The 81 automatic has a Dana 44 right? I know with the C4s the autos had the 36 and the manuals had the 44, but I am not sure about the 80-82 C3s.

I know the guy who might work on my diff has done some Dana 44s before, but I think those are the non IRS ones found on Jeeps. Speaking to him he seems fairly confident.

What is the best source for the ring and pinion? Does anyone sell a really good rebuild kit?
 

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320 HP is a step up from the 180 / 190 HP those cars came with but a stock rebuild would be fine for cruising.

We sell the bearing kit (timken bearings) in our store http://www.vtechcorvette.com/Differentials.html

I think you shuld also be prepaired to change the center pin & the stub axles also with the hardened tips. I think just about every 80 - 82 vett we have have done the center pin has been replaced and / or needed new stub axles.

Get your self a copy of the service manual showing the rebuild procedure for your car and share it with your builder if he has not done one before. The units are not difficult to work on. The end result just has to be correct backlash and a good pattern with no leaks.

Hopefully you have a freight forwarder that you can consolidate the shipping with? Most of our off shore customers just buy a differential with the ratio they want and keep their original.

Any questions you or your builder can give us an email [email protected] . We do not have the time to get on the forums and check our PM's.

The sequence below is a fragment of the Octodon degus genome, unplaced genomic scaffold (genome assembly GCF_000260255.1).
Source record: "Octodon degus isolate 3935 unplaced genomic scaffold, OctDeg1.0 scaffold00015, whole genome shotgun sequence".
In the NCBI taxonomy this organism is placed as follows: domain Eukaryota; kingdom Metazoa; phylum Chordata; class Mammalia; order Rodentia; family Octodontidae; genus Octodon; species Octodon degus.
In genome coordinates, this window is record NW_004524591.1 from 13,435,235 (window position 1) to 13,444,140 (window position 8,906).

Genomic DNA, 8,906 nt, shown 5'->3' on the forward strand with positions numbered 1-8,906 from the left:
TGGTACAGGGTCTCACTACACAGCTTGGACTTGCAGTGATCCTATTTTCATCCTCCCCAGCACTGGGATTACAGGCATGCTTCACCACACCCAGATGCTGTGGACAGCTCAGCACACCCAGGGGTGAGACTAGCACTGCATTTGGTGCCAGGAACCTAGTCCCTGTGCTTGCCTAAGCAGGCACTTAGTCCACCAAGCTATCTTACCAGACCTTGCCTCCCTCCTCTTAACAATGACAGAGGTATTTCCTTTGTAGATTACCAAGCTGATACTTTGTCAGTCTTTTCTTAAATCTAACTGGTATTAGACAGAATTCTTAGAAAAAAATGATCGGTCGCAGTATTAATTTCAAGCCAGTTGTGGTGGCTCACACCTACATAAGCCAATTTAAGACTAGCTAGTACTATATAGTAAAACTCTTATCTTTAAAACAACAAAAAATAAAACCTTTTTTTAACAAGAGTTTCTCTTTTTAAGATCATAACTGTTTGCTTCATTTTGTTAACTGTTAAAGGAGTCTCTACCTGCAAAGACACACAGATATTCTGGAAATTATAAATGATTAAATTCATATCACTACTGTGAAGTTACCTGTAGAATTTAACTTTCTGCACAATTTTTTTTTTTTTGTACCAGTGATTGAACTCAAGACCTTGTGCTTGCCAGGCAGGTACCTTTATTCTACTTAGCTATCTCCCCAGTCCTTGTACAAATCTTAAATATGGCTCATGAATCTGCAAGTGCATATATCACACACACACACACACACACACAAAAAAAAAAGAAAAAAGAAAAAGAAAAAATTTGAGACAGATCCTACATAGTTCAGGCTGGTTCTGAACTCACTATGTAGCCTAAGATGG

Good luck

Gary V.
 

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Discussion Starter · #5 ·
Ok adding up the costs for my options:

1. Rebuild locally:
- Gasket $8
- Bearing Kit $140
- Clutch Pack $90
- Ring and Pinion $170
- Shipping $100
- Labour $400 - $600
Total ($908 - $1108)

2. Buy rebuilt unit
- Unit $850
- Core charge $300
- Shipping $ 200
Total ($1350)

It would be a no brainer if I could get the core charge back, but that will be very difficult. Maybe I can see if I can sell my original to someone else in Australia (there is absolutely nothing wrong with it at the moment, except the ratio and with the engine change I would prefer all new components in the driveline).
 

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Assuming your local rebuilder offers a warranty on his work, and you have warranties for all the ordered parts, then stay local.

It's cheaper, and probably faster if he can get it in and get it out without a lot of fuss.
 

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If he hasn't done a corvette dana 44 before I wouldn't advise letting him do yours. I have several custom D44's in customers' cars with over 500 hp.
All 44 diffs are not alike. Cap thicknesses vary up to .200. The left side cap carries all the load and are prone to breaking. Apples to apples the 44 uses stronger internal components than the iron diff. But the aluminum case and caps, and poor machining, or lack of machining makes them inferior. My steel cap makes them a much stronger unit but I wouldn't recommend abusing them.
Mike